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Johannesburg – Lawyers representing President Cyril Ramaphosa and the ANC have accused senior counsel advocate Dali Mpofu and suspended ANC secretary-general Ace Magashule of abusing the courts in a bid to launch a “scurrilous” attack on judges and the president.
Representing Magashule in his suspension case on Wednesday, Mpofu accused three Johannesburg High Court judges of judicial bias.
Magashule’s matter returned to Gauteng High Court Division in Johannesburg as he sought leave to appeal its previous judgement.
The High Court previously ruled that the ANC was within its right to suspend Magashule after he failed to comply with its step-aside rule.
Mpofu on Wednesday based his argument on three broad areas, including the legal issues, merits of the case and judicial bias.
While arguing the judicial bias point, Mpofu said the lower court pre-judged the matter and prejudiced his client and that he believed a higher court would come to a different conclusion.
But Judge Jody Kollapen asked Mpofu to clarify his point.
“Are you saying that this case was determined on the basis of a pre-judgment?” asked Kollapen.
“Yes, we are saying that the matter was prejudged and I am not saying in the overall outcome in the case, I am talking about the specific issue of the authority of Miss Duarte. Remember that is a pivotal issue in this case which would determine whether the suspension was lawful or unlawful. So, prejudging that issue is just as good as prejudging the whole case, in a particular sense,” he said.
However, advocate Wim Trengove – acting for President Cyril Ramaphosa and the ruling party – argued against Magashule’s submission and called for the matter to be dismissed with costs.
“The purpose of this case is to abuse the courts and use it as a springboard to launch a scurrilous and scandalous attack on the bench with no justification at all. The introduction of a supplementary heads of argument is merely to abuse the court’s platform to insult the president,” Trengove said.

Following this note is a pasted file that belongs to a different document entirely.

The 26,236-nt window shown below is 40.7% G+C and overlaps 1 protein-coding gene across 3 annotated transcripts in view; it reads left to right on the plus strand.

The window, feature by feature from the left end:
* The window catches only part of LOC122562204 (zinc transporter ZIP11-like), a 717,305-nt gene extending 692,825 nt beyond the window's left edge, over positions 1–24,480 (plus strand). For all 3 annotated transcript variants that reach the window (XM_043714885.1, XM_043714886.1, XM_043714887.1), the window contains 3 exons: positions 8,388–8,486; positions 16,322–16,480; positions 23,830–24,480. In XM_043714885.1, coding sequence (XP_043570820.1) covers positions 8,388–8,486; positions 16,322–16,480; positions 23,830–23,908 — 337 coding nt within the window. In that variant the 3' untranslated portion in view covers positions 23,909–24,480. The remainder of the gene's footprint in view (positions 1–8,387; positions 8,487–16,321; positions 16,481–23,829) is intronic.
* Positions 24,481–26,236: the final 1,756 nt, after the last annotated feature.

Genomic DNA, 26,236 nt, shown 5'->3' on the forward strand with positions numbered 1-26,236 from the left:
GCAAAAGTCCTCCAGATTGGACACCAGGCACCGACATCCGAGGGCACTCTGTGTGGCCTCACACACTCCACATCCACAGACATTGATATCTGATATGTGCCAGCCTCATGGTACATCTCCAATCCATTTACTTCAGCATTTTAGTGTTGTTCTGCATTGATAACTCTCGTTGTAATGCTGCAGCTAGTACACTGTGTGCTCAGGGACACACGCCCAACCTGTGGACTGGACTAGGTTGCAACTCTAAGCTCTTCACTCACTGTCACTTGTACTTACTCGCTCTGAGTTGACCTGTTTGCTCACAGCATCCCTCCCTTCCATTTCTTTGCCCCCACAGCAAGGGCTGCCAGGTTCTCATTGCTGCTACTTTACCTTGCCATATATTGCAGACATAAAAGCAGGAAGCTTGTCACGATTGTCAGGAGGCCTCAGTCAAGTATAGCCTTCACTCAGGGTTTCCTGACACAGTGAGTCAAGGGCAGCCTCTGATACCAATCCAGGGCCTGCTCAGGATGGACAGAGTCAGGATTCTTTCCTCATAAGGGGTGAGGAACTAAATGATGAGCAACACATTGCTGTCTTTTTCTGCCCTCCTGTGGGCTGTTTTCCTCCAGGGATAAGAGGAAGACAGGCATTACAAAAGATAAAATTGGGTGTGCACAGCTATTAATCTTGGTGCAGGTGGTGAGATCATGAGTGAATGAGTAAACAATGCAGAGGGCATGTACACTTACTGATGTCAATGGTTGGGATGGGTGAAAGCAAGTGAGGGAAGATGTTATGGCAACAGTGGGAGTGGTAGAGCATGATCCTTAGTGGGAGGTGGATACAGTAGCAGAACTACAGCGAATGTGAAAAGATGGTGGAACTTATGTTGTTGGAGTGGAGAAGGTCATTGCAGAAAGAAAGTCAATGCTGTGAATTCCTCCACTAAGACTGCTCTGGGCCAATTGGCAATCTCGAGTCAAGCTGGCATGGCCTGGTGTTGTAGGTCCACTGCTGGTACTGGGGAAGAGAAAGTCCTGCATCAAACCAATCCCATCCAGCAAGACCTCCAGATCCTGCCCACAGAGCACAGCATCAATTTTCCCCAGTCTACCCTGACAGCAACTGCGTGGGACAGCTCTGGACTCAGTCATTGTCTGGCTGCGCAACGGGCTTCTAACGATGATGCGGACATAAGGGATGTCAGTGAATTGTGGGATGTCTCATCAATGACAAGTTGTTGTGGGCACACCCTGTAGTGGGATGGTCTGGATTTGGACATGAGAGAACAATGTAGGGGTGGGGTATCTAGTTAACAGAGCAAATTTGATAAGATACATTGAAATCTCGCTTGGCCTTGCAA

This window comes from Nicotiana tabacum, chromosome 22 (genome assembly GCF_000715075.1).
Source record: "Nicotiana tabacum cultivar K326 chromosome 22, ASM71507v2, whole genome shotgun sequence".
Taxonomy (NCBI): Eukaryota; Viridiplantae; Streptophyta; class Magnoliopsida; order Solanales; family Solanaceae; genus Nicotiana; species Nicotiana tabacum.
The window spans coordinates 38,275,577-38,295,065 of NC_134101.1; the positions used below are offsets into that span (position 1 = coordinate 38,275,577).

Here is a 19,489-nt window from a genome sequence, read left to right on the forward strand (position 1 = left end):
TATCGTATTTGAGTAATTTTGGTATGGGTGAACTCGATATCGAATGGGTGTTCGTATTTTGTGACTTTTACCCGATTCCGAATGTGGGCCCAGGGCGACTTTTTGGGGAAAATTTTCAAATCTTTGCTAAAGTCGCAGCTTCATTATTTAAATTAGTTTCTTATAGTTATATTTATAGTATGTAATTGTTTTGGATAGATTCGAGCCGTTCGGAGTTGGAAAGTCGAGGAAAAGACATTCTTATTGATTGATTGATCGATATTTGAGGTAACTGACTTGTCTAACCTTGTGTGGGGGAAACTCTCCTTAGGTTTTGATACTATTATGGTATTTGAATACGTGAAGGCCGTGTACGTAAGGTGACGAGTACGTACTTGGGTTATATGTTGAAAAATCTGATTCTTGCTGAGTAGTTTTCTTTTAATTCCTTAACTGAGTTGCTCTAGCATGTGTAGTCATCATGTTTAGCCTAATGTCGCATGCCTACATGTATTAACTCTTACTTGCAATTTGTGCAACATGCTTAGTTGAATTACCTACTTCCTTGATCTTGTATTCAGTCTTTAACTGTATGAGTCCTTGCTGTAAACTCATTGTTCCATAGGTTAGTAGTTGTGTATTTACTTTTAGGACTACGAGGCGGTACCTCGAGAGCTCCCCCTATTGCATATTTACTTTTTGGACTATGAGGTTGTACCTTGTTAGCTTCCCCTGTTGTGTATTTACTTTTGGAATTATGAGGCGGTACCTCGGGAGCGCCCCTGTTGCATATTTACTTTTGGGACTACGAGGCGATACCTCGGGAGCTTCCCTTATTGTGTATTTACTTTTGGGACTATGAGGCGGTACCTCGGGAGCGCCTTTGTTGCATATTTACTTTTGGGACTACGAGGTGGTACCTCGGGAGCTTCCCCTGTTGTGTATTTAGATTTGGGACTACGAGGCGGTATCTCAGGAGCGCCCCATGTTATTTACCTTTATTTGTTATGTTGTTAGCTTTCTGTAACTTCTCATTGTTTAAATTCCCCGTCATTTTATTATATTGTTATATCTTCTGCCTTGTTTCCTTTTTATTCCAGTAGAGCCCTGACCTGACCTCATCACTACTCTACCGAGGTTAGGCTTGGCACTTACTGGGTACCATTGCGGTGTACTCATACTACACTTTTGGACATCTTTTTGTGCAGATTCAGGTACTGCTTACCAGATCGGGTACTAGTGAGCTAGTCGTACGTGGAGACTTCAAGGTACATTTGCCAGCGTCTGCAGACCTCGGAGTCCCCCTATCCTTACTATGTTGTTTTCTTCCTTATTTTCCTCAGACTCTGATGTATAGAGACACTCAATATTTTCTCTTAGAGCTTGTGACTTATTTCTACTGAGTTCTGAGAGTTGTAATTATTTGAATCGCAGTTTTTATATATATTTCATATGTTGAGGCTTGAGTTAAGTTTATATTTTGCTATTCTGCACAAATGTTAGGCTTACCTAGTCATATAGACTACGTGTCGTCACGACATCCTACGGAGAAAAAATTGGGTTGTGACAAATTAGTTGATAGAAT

Trengove stuck to the argument that there was nothing unconstitutional about Magashule’s suspension.
He added that the step aside rule was “an important mechanism designed so that people suspected of corruption did not occupy positions of power”.
Magashule was suspended by the party in May.
A letter signed by ANC deputy secretary-general Jessie Duarte at the time indicated that his suspension by the ruling party would remain until the outcome of his legal proceedings.
His suspension from his position came after the ANC gave leaders implicated in corruption or facing charges a deadline to step aside, which he did not adhere to.
Mpofu argued that the step aside rule was implemented “factionally”.
He pointed out that Ramaphosa’s recent cabinet reshuffle and appointments of certain ministers had also included ANC members facing serious corruption charges.
He further argued that the reshuffle indicated the “selective and factional” application of the step-aside rule as some ANC members who are facing serious corruption allegations were promoted and retained.
In his application, Magashule cited newly appointed finance minister Enoch Gondongwana, Minister in the Presidency Mondli Gungubele, Deputy Minister in the Presidency Zizi Kodwa and Minerals and Energy Minister Gwede Mantashe and claimed that they too face serious allegations of corruption but had been promoted or retained their ministerial positions.
In his court papers, Magashule said the court had mistakenly bought into the lie that his suspension was motivated by the need to introduce an alleged “turning point” in the fight against corruption, and not the reality that the rule was factionally implemented.
Judges Kollapen, Sharise Weiner and Edwin Molahlehi stood the matter down and assured the parties they would deal with the matter urgently and that judgment would be handed down soon.